Above we can see that GENDER has an attribute labels which is a named numeric vector. The unique values are 1 and 2 representing “male” and “female” respectively. I struggle to keep this mental association. I’d prefer to have this shown explicitly. Fortunately, haven provides the function haven::as_factor() which will convert these pesky integer columns to their respective factor values. We just need to pass the data frame as the only argument—sure, there are other arguments if you want to get fancy.

    # selecting just 2 columns and 2 rows for simlicity.
    small_lil_df <- slice(noise, 1, 20) %>% 
      select(1, 2)
    # convert coded response to response text

    And now we can just forget those integers ever existed in the firstplace!

    Gripe 2: uninformative column names

    There are three key rules to tidy data.

    1. Each variable forms a column.
    2. Each observation forms a row.
    3. Each type of observational unit forms a table.

    Each variable forms a column. Got it. So this means that any thing that can help describe our observation should be a column. Say we have a table of survey respondents. In this case each row should be a respondent and each column should be a variable (or feature, or predictor, or x, or whatever) associate with that respondent. This could be something like age, birth date, or the respondents response to a survey question.

    In the tidyverse style guide Hadley Wickham writes

    Generally, variable names should be nouns and function names should be verbs. Strive for names that are concise and meaningful (this is not easy!).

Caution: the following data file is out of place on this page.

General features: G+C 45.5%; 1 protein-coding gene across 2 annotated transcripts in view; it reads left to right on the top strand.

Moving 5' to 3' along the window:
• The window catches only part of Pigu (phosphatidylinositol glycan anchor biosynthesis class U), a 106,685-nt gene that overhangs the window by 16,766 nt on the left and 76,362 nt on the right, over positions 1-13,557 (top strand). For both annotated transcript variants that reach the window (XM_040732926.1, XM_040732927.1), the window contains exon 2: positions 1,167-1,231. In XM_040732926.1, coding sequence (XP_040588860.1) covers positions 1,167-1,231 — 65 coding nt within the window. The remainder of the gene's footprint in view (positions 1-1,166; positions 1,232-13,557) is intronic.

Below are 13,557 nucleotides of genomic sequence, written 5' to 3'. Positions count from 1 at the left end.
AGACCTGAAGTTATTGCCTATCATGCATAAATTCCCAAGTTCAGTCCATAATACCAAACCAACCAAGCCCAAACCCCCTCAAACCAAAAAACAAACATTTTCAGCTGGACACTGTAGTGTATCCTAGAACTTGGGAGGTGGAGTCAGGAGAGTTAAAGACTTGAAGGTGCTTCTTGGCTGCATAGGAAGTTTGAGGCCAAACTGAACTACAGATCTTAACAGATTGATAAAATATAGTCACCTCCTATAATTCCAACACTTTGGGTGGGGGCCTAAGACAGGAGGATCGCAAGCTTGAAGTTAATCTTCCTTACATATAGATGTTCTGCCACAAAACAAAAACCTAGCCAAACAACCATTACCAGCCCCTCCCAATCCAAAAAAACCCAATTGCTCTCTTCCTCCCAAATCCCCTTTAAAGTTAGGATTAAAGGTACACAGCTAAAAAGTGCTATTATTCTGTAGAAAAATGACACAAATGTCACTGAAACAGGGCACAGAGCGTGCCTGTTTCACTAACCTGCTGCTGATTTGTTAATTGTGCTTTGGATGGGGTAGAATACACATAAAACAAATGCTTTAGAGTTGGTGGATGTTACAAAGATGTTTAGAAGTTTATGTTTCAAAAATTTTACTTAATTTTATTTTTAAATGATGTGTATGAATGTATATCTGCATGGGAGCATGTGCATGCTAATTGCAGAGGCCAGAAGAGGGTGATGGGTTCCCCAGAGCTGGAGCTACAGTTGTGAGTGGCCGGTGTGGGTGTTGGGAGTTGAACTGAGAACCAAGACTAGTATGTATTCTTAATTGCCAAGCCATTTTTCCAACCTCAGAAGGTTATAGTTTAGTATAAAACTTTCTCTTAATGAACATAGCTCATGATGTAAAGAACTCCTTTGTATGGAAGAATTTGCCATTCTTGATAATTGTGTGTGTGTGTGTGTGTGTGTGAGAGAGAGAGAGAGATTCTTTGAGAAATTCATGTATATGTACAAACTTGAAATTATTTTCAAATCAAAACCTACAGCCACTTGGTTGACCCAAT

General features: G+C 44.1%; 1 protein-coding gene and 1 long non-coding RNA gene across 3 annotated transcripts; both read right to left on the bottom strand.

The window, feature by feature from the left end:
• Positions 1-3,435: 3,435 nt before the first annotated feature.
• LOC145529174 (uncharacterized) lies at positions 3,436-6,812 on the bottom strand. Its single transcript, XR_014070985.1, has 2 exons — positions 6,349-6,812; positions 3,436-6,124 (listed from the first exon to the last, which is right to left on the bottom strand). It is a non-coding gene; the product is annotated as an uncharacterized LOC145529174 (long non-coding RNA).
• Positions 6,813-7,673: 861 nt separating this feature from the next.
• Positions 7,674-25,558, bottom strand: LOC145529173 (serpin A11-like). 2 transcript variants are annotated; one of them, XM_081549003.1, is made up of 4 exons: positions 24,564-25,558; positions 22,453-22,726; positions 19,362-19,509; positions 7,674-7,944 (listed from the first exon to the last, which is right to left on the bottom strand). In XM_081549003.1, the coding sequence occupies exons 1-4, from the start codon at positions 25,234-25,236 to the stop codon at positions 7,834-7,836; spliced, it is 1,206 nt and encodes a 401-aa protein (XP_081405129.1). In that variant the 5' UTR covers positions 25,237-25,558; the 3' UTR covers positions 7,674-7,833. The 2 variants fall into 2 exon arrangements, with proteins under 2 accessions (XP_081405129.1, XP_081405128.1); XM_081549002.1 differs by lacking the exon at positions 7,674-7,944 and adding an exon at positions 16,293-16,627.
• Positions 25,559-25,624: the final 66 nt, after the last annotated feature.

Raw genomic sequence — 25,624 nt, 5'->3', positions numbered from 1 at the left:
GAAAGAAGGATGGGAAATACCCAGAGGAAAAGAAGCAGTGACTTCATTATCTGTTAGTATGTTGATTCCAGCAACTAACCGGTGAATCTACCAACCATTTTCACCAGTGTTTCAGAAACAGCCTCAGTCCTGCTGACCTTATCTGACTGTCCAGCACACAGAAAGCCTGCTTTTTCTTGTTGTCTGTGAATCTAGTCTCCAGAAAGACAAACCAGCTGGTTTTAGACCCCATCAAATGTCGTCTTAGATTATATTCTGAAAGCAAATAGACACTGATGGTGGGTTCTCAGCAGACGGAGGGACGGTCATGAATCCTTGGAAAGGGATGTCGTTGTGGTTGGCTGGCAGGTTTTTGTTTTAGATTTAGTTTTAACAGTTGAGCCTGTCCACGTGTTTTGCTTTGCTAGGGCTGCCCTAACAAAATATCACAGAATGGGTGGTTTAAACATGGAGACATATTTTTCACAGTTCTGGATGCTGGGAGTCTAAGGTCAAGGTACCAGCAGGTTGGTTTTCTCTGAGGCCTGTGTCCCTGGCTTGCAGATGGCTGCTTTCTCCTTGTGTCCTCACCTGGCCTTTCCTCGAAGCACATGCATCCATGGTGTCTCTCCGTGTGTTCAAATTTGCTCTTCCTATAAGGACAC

I personaly try to extend this to column names as well. Feature names are important so I, as a researcher, can remember what is what. From my encounters with SPSS data, I’ve found that feature names can be rather uninformative e.g. “Q12.” Much like factors, columns may have associated information hidden somewhere within them.

    We read in the personality data set from the Universit of Bath below.

    # read in sav file with column labels
    (personality <- haven::read_sav(""))

    The first thing that I notice is rather apalling: each column represents a person. oof, untidy. But this issue isn’t what brought me to these data. If you print the data to the console, you see something similar as what is above. If you view (View(df)) the data, the story is different. There is associated information underneath each column header.


    Yikes. These labels seem to be character judgements! Whatever the labels represent, I want them, and I want them as the column headers.